Believed to have been at sea for more than a month, the UN agency expressed relief that they are now safe in Indonesia.
After highlighting their plight, Ann Maymann, UNHCR Representative in Indonesia said, “we welcome this act of humanity by local communities and authorities in Indonesia”.
“These actions help to save human lives from certain death, ending torturous ordeals for many desperate people.”
Attending to the new arrivals
Urgent medical care has been provided to treat survivors for exhaustion and dehydration.
According to the survivors, dire conditions onboard triggered the deaths of 26 people at sea.
UNHCR, local authorities, and humanitarian partner staff are caring for those brought ashore.
“Many require urgent medical attention to stabilize their condition”, the UN agency reported. “The agency is also rushing more supplies and staff to help local communities and local authorities support those rescued.”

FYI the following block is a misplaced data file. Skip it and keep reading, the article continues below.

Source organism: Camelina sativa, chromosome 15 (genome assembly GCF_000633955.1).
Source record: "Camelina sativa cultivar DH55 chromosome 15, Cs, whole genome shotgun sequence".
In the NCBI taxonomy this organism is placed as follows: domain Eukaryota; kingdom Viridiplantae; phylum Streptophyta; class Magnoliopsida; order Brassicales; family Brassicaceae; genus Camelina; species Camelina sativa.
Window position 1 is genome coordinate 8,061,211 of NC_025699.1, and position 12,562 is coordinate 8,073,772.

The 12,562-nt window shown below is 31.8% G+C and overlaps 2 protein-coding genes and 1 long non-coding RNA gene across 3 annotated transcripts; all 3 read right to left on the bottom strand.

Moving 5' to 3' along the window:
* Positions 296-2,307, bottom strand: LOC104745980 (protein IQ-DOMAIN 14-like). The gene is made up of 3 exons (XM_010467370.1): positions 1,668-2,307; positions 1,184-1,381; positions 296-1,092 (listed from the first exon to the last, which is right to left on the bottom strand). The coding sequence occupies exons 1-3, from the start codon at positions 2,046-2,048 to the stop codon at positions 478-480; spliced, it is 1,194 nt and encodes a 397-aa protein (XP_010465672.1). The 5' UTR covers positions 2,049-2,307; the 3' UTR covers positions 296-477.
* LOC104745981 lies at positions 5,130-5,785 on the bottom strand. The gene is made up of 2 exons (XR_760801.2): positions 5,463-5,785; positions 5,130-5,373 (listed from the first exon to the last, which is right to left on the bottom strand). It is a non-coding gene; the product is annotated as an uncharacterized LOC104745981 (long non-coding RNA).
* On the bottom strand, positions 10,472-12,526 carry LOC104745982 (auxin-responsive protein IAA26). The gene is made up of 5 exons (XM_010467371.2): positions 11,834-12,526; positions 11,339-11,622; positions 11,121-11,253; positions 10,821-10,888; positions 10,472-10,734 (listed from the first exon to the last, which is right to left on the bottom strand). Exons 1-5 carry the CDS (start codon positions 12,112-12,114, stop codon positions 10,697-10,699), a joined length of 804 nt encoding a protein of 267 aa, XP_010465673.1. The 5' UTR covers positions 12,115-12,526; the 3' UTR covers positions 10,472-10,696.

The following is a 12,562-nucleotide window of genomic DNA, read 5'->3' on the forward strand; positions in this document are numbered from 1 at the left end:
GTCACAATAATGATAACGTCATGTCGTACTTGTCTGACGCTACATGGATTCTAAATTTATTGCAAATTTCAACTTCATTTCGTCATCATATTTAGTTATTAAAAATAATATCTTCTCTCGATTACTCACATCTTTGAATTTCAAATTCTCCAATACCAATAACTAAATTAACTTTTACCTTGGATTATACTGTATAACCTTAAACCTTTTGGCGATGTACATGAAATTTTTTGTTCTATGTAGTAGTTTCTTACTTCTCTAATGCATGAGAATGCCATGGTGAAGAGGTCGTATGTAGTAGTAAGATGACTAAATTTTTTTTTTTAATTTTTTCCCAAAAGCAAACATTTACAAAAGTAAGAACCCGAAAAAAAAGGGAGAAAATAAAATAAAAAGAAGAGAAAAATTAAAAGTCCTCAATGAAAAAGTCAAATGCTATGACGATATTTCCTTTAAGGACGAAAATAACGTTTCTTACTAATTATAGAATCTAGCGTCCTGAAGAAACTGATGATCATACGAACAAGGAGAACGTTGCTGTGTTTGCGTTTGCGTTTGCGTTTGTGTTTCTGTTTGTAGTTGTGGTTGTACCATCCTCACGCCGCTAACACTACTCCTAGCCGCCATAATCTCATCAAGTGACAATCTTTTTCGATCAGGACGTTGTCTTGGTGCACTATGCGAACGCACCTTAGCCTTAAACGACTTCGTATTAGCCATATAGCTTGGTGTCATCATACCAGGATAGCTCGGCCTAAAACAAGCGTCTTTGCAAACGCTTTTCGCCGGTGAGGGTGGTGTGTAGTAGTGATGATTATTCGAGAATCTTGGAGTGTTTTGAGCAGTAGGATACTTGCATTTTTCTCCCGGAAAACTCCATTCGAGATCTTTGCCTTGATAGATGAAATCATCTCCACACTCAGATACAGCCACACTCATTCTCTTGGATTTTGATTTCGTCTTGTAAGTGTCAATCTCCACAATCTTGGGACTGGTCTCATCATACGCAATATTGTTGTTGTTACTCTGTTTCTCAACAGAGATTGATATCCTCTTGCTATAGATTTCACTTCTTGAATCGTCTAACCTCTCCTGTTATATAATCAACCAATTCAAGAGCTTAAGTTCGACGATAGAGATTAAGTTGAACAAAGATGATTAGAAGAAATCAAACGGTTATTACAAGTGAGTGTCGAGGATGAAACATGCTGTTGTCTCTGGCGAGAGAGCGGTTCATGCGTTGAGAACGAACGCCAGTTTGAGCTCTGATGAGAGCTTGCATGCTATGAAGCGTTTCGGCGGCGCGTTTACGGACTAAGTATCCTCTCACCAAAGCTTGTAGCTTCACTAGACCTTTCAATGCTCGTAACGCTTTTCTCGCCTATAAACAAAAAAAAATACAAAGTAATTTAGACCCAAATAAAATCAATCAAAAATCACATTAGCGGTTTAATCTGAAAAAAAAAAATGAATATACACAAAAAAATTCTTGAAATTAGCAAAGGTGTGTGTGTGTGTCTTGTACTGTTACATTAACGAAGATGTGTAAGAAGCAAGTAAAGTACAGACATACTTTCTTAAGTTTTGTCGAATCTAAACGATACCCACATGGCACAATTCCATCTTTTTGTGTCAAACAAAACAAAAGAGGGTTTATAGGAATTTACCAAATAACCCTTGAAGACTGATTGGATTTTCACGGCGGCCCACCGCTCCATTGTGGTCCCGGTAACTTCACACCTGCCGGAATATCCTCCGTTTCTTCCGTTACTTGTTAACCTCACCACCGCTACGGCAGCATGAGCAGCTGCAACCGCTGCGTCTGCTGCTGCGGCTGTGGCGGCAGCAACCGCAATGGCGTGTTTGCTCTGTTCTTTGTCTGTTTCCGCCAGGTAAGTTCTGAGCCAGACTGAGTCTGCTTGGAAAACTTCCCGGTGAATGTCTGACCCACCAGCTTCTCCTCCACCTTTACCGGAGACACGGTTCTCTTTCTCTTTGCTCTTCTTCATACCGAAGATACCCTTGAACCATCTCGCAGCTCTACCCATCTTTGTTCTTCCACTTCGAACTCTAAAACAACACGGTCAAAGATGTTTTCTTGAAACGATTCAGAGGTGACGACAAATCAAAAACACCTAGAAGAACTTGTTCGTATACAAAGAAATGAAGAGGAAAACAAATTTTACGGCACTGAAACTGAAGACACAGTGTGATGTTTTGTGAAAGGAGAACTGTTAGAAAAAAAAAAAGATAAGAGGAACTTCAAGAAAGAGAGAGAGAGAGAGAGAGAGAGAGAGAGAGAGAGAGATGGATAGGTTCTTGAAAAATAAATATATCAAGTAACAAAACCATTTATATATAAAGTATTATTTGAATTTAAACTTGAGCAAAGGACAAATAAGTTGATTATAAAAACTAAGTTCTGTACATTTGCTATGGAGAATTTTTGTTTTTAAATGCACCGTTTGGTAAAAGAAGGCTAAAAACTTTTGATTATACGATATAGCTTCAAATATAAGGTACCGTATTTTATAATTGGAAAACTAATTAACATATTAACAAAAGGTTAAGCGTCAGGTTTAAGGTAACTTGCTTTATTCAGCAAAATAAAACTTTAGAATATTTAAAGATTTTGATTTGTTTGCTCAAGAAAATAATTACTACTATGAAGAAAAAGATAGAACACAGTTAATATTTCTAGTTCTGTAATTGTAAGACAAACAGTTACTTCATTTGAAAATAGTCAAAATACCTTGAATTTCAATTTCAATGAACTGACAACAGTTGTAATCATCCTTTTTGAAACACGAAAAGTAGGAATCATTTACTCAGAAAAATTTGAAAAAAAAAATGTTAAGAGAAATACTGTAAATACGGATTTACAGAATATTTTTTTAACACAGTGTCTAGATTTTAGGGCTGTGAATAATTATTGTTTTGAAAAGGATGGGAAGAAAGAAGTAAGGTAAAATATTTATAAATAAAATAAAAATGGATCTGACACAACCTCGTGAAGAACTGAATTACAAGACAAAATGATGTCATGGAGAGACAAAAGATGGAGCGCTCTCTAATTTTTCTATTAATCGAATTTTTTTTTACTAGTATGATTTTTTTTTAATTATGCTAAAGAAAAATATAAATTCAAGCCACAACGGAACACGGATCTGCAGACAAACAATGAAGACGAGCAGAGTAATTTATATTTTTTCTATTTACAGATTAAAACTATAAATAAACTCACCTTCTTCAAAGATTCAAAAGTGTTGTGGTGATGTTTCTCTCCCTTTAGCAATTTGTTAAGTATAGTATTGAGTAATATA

So far this year, more than 2,000 people have taken risky sea journeys in the Andaman Sea and Bay of Bengal, during which nearly 200 have reportedly perished.
Many are Rohingya men, women and children, who fled persecution in Myanmar for Bangladesh in 2017.
Humanitarian obligation ignored
UNHCR is also working to confirm reports that one additional boat with 180 people on board is still missing at sea – with all passengers presumed dead.
All States in the region “must fulfil their legal obligations” to save people on boats in distress to avoid further misery and deaths, the UN agency insisted.
Latest UN data indicates that over the past six weeks, Indonesia has helped to save 472 people from four boats.
This demonstrates “its commitment and respect of basic humanitarian principles for people who face persecution and conflict”, UNHCR said.
“Many others did not act despite numerous pleas and appeals for help”, lamented the UN refugee agency, urging other countries in the region to follow Indonesia’s example.